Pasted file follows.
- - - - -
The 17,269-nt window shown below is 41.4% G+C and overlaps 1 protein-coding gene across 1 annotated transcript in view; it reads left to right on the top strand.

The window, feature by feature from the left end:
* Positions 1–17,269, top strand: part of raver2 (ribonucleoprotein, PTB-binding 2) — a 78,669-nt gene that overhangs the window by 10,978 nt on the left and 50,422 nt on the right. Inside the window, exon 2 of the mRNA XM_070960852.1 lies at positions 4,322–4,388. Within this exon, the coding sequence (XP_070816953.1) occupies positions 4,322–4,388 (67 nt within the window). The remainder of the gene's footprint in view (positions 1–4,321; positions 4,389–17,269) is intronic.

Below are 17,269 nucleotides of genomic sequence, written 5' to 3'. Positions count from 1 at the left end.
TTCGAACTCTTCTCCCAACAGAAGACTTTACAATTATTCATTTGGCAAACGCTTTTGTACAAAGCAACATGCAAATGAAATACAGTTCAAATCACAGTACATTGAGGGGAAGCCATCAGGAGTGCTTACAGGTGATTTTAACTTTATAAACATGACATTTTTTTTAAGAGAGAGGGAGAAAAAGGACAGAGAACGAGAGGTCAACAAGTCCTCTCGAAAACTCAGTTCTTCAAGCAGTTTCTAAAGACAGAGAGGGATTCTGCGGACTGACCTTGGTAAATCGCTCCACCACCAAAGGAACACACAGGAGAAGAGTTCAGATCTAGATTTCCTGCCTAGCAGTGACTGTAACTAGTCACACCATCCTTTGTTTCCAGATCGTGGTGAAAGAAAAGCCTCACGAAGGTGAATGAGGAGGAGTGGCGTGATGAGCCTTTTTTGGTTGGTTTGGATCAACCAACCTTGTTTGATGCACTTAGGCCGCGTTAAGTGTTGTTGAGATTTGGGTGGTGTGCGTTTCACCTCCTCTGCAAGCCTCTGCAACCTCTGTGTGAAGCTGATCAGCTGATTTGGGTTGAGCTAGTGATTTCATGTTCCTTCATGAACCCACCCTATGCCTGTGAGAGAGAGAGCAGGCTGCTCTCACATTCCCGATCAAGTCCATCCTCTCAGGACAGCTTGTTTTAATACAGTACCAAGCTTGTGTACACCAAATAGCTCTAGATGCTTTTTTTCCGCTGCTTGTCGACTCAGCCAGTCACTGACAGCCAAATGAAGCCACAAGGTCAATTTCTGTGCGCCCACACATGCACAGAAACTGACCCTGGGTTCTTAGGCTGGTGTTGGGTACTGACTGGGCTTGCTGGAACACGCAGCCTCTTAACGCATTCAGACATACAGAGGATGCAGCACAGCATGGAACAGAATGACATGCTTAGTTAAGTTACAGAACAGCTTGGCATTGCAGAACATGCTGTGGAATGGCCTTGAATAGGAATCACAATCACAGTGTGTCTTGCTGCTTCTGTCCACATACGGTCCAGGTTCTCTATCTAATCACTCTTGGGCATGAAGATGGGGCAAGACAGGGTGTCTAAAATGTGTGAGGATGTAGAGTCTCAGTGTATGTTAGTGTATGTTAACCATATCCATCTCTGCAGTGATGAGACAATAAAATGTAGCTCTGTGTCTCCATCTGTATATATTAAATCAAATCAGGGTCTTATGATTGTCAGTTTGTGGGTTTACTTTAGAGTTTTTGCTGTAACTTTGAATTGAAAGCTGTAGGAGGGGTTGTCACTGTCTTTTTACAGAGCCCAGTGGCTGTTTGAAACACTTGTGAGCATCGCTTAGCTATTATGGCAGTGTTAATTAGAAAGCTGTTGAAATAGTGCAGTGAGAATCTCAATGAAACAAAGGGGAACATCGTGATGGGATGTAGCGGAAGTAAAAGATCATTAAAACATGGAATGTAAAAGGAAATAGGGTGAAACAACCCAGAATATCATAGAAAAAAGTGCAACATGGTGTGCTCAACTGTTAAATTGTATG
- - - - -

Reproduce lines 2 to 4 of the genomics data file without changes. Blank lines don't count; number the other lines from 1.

The window, feature by feature from the left end:
* Positions 1–17,269, top strand: part of raver2 (ribonucleoprotein, PTB-binding 2) — a 78,669-nt gene that overhangs the window by 10,978 nt on the left and 50,422 nt on the right. Inside the window, exon 2 of the mRNA XM_070960852.1 lies at positions 4,322–4,388. Within this exon, the coding sequence (XP_070816953.1) occupies positions 4,322–4,388 (67 nt within the window). The remainder of the gene's footprint in view (positions 1–4,321; positions 4,389–17,269) is intronic.

Below are 17,269 nucleotides of genomic sequence, written 5' to 3'. Positions count from 1 at the left end.